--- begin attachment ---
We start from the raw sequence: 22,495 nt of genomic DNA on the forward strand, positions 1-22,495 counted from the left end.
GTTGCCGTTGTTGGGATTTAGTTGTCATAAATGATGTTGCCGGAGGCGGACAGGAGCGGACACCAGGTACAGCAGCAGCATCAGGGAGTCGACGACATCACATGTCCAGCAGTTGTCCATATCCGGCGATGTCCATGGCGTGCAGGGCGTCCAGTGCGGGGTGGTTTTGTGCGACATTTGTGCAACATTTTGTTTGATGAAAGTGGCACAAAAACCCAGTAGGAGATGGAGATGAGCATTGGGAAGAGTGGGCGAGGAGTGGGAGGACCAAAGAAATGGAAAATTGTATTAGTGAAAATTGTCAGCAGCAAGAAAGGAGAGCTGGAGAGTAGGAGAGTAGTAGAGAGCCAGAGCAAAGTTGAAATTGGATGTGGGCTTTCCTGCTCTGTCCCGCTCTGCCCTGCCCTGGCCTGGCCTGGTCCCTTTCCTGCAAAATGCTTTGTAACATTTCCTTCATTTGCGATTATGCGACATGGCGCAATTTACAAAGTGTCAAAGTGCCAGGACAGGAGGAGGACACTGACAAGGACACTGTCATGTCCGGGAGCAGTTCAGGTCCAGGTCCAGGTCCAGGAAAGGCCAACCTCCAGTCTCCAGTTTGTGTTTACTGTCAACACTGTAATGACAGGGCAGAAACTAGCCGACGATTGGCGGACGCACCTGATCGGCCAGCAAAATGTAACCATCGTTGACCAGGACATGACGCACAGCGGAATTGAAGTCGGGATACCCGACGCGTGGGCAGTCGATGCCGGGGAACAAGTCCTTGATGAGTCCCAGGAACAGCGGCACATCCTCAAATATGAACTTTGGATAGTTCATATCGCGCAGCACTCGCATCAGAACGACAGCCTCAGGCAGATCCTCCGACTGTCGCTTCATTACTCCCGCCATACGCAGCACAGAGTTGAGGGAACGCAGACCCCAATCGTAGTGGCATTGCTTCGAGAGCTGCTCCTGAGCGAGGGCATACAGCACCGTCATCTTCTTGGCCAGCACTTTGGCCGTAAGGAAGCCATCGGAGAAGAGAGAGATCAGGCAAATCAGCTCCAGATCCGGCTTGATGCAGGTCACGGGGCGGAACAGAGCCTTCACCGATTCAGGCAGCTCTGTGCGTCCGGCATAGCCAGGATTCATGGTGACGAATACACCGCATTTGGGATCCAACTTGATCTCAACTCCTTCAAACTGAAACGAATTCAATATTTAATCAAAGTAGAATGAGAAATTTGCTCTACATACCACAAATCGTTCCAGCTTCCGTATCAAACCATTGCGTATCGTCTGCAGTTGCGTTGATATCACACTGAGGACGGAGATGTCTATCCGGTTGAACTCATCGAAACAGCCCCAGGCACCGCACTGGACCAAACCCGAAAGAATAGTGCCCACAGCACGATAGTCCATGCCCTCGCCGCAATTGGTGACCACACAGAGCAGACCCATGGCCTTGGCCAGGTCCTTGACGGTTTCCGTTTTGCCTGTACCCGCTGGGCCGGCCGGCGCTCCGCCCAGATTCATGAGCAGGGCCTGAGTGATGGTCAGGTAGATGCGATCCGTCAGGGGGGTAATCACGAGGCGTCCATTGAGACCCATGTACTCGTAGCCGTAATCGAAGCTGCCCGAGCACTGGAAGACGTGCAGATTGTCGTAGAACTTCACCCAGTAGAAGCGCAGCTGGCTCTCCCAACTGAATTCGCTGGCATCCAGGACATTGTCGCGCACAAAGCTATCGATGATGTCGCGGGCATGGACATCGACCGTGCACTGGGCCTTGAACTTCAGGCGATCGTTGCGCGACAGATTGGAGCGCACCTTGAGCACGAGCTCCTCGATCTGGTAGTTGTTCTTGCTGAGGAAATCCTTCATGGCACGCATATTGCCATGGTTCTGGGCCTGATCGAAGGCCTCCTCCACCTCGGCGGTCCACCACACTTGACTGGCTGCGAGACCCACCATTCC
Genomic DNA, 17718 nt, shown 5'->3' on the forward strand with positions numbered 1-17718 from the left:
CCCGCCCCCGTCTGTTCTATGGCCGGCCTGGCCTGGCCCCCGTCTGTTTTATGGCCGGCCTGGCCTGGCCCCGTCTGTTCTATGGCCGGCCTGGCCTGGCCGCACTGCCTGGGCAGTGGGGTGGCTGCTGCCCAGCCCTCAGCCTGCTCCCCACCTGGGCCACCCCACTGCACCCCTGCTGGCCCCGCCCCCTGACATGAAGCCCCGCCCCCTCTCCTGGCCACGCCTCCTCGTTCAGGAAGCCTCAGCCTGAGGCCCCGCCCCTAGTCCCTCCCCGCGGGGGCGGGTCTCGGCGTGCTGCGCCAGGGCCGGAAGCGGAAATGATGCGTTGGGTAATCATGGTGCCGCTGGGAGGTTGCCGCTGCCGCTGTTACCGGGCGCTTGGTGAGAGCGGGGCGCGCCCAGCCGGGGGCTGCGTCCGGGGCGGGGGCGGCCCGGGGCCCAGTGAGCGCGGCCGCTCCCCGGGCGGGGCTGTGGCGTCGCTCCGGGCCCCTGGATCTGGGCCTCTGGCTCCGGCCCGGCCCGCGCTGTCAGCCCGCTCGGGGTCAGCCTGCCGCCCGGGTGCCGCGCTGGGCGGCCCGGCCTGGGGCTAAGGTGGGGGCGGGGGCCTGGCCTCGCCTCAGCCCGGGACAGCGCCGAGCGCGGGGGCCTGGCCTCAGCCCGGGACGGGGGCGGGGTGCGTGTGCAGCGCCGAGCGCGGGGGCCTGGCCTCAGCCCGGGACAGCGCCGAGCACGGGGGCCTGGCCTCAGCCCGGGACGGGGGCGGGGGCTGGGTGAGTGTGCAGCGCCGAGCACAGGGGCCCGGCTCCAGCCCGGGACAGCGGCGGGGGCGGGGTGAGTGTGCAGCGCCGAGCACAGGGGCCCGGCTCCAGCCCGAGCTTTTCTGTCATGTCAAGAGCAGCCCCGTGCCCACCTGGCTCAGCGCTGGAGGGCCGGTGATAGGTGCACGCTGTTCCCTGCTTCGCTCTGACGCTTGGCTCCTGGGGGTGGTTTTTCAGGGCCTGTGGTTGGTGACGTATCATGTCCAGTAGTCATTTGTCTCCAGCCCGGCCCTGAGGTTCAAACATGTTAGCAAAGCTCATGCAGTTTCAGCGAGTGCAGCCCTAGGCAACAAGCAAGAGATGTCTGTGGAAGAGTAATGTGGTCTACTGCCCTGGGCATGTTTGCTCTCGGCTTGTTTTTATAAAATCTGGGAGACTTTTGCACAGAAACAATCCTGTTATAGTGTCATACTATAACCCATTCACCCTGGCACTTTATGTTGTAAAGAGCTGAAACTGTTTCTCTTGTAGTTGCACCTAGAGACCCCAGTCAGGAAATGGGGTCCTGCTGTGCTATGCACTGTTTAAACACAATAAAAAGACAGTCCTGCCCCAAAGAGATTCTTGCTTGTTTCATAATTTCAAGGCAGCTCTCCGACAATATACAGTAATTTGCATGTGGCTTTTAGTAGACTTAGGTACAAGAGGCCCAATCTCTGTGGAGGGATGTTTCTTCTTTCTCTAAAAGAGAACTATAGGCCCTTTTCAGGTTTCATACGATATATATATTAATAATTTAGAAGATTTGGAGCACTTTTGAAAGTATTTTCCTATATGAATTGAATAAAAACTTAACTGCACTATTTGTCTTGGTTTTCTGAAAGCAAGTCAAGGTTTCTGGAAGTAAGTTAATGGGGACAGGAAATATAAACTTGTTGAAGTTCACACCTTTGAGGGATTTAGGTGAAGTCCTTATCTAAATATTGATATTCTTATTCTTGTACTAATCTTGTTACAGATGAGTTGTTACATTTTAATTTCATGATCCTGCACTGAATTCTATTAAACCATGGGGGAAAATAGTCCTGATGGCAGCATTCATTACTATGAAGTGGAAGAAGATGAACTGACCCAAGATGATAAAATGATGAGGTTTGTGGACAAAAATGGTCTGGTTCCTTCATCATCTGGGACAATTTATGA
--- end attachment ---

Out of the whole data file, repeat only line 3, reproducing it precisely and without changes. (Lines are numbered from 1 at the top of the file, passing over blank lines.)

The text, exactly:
Genomic DNA, 17718 nt, shown 5'->3' on the forward strand with positions numbered 1-17718 from the left: